Most Californians have a relationship with Fatburger, a chain not as common as In-N-Out but somehow just as emblematic of our state’s past 60-plus years.

Reader Brandon Martin posted on Facebook as soon as the first Bakersfield Fatburger opened at the corner of Oswell and Bernard in September, reminiscing about his hours spent at the Westwood location when he was in college. That, in fact, is where I first encountered this unusual hamburger chain back in the 1980s and was immediately taken by the fresh, juicy beef patties and the massive customization options that were a precursor to the now common Chipotle-style customizing. I also visited the San Clemente location on El Camino Real while on surf vacations after it opened in 1991, but it changed its name to Biggie’s Burgers for unspecified reasons probably related to franchising fees.

The name is the thing. Fatburger is not exactly a name for our health-conscious times, even though the moniker was not inspired by the thousands of calories you can consume in one sitting. The chain was founded in 1952 by Lovie Yancey as “the last great hamburger stand” but fat was supposed to stand for Fast Authentic Tasty. My favorites on the menu have always been the fresh onion rings (breaded on the premises) and the milkshakes, and the fact you can add bacon, egg, cheese and other items for a nominal extra charge to your burger. Since we live in a different time now, there’s a skinny burger and a non-meat Impossible burger.

Weekday lunch lines were so strong at this small restaurant (one person taking orders at the counter!) in the restaurant's first month that there was a sign posted near the door warning it will take a half-hour to get your food. I went on a Saturday, arriving at 12:05 p.m. and waited 10 minutes to get to the cash register to give my order to a disinterested young woman who messed it up anyway. One woman behind the counter had the sole job of making milkshakes, and she had my milkshake to me in 10 minutes. The rest of the order arrived five minutes later. Total wait from entrance to first bite: 25 minutes. The place was busy but not out of control on a weekend day, but some ahead of me in line did decide the wait wasn’t worth it. And the restaurant is located in a tiny strip shopping center with a Wing Stop next door, so parking is at a premium.

If you’re new to Fatburger, the original has a one-third pound patty, the large is 8 ounces, the XXL (which will probably put you in that size T-shirt) has a full pound of ground beef, and the XXXL has 24 ounces. I’ve never ordered those last two. Someday, perhaps when my appetite grows up.

We did order a FAT amount of food though, the homemade onion rings ($3.99), the Maui banana milkshake ($4.99), the fat fries ($2.49), the large burger with cheese ($7.99) and a grilled chicken sandwich ($6.99). The food comes out on paper-lined metal trays, the kitchen staff was hustling like they’re working at In-N-Out and the small dining room has some charm with booths with cushioned seating along both walls and three laminated wood high tops that seat eight each in the center.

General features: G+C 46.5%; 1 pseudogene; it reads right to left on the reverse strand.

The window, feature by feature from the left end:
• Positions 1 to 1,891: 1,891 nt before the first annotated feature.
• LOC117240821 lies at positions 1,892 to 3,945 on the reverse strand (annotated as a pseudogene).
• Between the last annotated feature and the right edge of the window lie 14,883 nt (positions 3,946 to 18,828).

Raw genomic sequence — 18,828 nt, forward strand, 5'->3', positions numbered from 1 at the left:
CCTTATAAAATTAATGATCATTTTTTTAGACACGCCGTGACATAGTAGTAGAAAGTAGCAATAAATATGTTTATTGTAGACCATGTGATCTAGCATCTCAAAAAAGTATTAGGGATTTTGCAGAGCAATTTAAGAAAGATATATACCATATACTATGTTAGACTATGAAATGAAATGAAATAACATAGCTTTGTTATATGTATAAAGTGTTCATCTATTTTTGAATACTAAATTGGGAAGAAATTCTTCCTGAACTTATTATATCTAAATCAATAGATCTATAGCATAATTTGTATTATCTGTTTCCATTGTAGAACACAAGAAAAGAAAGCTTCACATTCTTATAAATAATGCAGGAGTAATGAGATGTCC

The milkshakes come in five flavors (chocolate, vanilla, strawberry and Oreo were the others) and I’ve always liked the Maui banana because it just seems genuine. It’s thick, seems light-years away from all the fast food versions that I just can’t even stomach anymore, and even a level above the In-N-Out product. The onion rings are also a personal must order because they have the thinnest of flour coatings freshly applied right before frying and in the process it sometimes flakes off leaving a thin, dark brown, naked piece of onion that is just crunchy and delectable. Never greasy. Not sure how.

The burger is super wide and has a thick layer of veggies. It might seem that with 8 ounces of ground beef that you’d get a thick burger but you don’t, and there’s a graphic near the counter to prepare you for the width of this creation (5 inches, while the original is 4 inches). The patty is imperfect, juicy, hand formed and the five add-ons make it special. I like putting all five on it (cheese, onion ring, bacon, egg and chili) for something so crazy you won’t eat the rest of the day. Ordering it the simple way (only cheese) as I did on this visit, you’re impressed by the thick layer of veggies (tomato, lettuce, onions, pickles and relish) that are much thicker than the beef.

The chicken sandwiches are available three ways (Cajun, grilled and fried crispy) and we always like the grilled, a boneless breast with some seasoning to make up for the naturally bland taste of skinless white meat chicken.

The people working in the kitchen were hustling but our cashier was exceptionally slow (a killer under these conditions), seemed more concerned about the proper wording for yelling out what people were ordering and never punched in my companion’s request for no mayo on the chicken sandwich, didn’t read the order back to me and was generally confused by so many steps in the process. She looked confused by the screen in front of her, like she was incapable of punching the order in quickly.

Given the lines this place is drawing and since all food is cooked to order, I’d make sure that my most experienced, hyperactive employee was working the register. And with only one register, they’re crying out for one of those folks with a tablet taking pre-orders the way In-N-Out does it in the always long drive-through line on Stockdale Highway.

Pete Tittl’s Dining Out column appears in The Californian on Sundays. Email him at

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